Private and public open data, social network data, private data platforms… The web is an infinite source of external data. It comes in a variety of formats: data tables, geolocated data, APIs, images and text. How can organisations take advantage of all the value to be gained from big data processing?
Before you hear about namR’s solutions, it’s important to understand a bit about what they do. namR is a data producer that uses only external data in its data science processes. This unique founding principle has one important advantage — no reliance on data from partners who enforce data exclusivity/protections preventing data use. namR has extensive expertise with data in every sector of the ecological transition: renewable energy development, energy efficiency operations, smart grids, short circuits . . . Its data science teams exploit not only geolocalised data, but also images and textual corpora to build an incredibly fine mesh of actionable information for a wide variety of actors.
Given that external data is namR’s only source of data, they focus on exploitation to the fullest extent. This is why the start-up has tasked itself with building the widest possible structured knowledge base.
The first requirement of this database was that it be comprehensive, drawing from every structured data source in France. Exhaustive research into open and closed data sources was crucial, and monitoring efforts are ongoing. namR developed scrapers that browse the pages of these sources on a daily basis. The scrapers download available datasets and retrieve the metadata in a structured way.
The second requirement was to harmonize the information available on each of the databases so that queries would be evenly distributed. This meant developing data mining tools that complete the work of the scrapers by browsing the downloaded files. The scrapers extract a vast array of information from each of the files: number of records, number of variables, column headers and types, and very soon they will reveal single or multiple themes thanks to an algorithm of Natural Language Processing.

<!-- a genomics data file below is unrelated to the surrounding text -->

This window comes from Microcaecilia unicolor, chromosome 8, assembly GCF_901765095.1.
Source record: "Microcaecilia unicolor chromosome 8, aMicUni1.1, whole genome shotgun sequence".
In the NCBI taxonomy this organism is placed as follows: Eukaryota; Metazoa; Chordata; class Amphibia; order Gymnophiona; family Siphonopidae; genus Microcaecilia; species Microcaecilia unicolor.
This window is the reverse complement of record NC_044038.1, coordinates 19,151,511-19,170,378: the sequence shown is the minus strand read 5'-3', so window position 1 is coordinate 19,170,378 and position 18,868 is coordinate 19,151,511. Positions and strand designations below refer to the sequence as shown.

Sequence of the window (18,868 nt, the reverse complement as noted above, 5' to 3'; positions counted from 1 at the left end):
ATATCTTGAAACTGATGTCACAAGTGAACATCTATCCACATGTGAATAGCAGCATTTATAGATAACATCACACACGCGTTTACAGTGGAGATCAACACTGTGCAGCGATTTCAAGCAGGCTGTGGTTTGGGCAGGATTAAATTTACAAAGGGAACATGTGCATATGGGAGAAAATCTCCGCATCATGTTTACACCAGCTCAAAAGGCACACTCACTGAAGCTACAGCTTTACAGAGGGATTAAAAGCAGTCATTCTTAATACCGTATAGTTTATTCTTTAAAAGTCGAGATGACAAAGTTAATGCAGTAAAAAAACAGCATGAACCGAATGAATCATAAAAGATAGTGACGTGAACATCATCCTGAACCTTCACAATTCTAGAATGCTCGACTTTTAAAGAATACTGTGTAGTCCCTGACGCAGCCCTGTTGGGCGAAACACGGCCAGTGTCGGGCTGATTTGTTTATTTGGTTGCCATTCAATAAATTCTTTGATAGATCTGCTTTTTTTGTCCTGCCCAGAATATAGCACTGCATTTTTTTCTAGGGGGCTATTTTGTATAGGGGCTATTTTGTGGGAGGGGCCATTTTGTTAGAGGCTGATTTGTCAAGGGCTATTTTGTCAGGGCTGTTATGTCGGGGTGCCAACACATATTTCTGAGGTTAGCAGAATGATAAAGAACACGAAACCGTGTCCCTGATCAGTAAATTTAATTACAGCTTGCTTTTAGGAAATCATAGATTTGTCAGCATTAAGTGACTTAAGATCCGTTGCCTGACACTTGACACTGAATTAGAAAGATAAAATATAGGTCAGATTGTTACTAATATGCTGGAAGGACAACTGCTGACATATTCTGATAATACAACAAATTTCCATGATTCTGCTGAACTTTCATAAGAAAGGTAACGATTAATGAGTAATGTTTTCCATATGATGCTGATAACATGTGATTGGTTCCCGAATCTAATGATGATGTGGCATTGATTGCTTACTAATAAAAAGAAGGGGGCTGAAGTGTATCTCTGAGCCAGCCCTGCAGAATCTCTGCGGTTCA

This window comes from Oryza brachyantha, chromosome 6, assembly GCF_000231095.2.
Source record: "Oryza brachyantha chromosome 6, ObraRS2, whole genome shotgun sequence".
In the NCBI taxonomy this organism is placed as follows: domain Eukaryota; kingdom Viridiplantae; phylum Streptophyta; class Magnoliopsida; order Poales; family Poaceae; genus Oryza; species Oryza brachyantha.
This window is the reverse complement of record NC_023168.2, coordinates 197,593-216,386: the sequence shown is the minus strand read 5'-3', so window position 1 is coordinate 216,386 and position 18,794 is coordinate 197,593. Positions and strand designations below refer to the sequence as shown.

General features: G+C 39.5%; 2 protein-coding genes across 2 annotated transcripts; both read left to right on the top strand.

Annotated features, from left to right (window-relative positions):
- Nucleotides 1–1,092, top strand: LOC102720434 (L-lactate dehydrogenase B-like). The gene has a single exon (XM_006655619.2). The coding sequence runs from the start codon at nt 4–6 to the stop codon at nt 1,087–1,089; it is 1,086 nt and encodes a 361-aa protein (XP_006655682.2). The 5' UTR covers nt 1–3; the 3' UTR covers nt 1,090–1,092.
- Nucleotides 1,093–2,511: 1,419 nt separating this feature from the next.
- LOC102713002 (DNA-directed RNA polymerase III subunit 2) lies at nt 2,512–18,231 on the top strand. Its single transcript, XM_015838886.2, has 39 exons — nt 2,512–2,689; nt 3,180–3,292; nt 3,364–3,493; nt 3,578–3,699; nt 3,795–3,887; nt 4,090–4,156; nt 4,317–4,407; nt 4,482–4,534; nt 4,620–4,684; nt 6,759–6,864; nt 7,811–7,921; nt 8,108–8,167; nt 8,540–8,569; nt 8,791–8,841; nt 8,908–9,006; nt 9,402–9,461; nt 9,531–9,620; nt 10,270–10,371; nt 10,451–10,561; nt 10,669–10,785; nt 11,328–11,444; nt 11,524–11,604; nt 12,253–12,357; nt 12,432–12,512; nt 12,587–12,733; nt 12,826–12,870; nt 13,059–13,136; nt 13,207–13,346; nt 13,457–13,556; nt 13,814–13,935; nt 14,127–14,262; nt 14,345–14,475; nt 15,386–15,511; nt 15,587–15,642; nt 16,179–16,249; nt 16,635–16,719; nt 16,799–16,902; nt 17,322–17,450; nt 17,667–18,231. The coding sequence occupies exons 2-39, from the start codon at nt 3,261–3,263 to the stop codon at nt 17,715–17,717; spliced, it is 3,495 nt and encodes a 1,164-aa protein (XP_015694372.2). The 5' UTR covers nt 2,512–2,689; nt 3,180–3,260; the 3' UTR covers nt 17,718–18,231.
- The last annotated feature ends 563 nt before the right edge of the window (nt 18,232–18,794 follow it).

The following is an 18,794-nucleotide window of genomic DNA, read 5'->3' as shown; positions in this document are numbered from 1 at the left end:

Finally, the third requirement was to set up a fluid pipeline integrating external data into machine learning processes. The robustness of the pipeline is based on its ability to adapt to source data updates. Upon receiving an alert form the scrapers, the data scientist can update the databases upstream of the flow. In the short term, the Data Library will be able to score evolutions resulting from dataset updates. If the schema remains consistent and the number of records is not increased tenfold, the dataset will be automatically updated.
The open data movement and the multiplication of data marketplaces both present opportunities that can only be seized with new tools. The namR Data Library is equal to the challenge. Although the library is still in development, it already fulfils several internal functions. Its first public trial run will be in February as part of the open data observatory co-developed by namR, OpenData France, Etalab and the Cour des Comptes.